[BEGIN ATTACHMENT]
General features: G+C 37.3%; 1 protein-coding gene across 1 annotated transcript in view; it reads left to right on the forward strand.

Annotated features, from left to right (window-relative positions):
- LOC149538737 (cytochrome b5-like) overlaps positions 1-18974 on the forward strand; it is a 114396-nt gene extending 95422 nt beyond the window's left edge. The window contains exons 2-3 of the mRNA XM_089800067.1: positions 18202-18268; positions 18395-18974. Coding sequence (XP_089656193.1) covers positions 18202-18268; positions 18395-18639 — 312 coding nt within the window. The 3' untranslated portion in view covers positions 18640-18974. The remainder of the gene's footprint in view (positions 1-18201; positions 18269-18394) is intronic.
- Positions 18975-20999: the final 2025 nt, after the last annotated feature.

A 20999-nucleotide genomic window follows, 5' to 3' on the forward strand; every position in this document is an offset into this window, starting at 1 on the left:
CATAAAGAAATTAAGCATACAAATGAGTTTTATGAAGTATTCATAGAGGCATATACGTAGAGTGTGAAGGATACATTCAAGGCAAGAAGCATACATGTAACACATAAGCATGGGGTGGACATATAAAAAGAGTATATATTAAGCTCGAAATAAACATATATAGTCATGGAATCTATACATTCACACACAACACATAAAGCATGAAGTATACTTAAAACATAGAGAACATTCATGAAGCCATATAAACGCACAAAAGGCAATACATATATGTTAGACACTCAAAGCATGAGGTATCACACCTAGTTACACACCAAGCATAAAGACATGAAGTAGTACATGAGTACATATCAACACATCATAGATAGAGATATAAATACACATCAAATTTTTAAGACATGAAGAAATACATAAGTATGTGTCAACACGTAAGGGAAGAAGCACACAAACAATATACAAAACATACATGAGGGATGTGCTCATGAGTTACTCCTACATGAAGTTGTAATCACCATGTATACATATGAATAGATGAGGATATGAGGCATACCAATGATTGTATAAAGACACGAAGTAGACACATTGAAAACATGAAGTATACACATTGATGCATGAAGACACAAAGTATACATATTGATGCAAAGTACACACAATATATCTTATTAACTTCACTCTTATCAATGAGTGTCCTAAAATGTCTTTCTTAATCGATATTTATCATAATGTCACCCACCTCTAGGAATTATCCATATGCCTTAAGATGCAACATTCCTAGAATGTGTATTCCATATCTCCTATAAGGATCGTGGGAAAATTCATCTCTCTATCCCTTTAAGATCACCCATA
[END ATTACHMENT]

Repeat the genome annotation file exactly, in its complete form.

General features: G+C 37.3%; 1 protein-coding gene across 1 annotated transcript in view; it reads left to right on the forward strand.

Annotated features, from left to right (window-relative positions):
- LOC149538737 (cytochrome b5-like) overlaps positions 1-18974 on the forward strand; it is a 114396-nt gene extending 95422 nt beyond the window's left edge. The window contains exons 2-3 of the mRNA XM_089800067.1: positions 18202-18268; positions 18395-18974. Coding sequence (XP_089656193.1) covers positions 18202-18268; positions 18395-18639 — 312 coding nt within the window. The 3' untranslated portion in view covers positions 18640-18974. The remainder of the gene's footprint in view (positions 1-18201; positions 18269-18394) is intronic.
- Positions 18975-20999: the final 2025 nt, after the last annotated feature.

A 20999-nucleotide genomic window follows, 5' to 3' on the forward strand; every position in this document is an offset into this window, starting at 1 on the left:
CATAAAGAAATTAAGCATACAAATGAGTTTTATGAAGTATTCATAGAGGCATATACGTAGAGTGTGAAGGATACATTCAAGGCAAGAAGCATACATGTAACACATAAGCATGGGGTGGACATATAAAAAGAGTATATATTAAGCTCGAAATAAACATATATAGTCATGGAATCTATACATTCACACACAACACATAAAGCATGAAGTATACTTAAAACATAGAGAACATTCATGAAGCCATATAAACGCACAAAAGGCAATACATATATGTTAGACACTCAAAGCATGAGGTATCACACCTAGTTACACACCAAGCATAAAGACATGAAGTAGTACATGAGTACATATCAACACATCATAGATAGAGATATAAATACACATCAAATTTTTAAGACATGAAGAAATACATAAGTATGTGTCAACACGTAAGGGAAGAAGCACACAAACAATATACAAAACATACATGAGGGATGTGCTCATGAGTTACTCCTACATGAAGTTGTAATCACCATGTATACATATGAATAGATGAGGATATGAGGCATACCAATGATTGTATAAAGACACGAAGTAGACACATTGAAAACATGAAGTATACACATTGATGCATGAAGACACAAAGTATACATATTGATGCAAAGTACACACAATATATCTTATTAACTTCACTCTTATCAATGAGTGTCCTAAAATGTCTTTCTTAATCGATATTTATCATAATGTCACCCACCTCTAGGAATTATCCATATGCCTTAAGATGCAACATTCCTAGAATGTGTATTCCATATCTCCTATAAGGATCGTGGGAAAATTCATCTCTCTATCCCTTTAAGATCACCCATA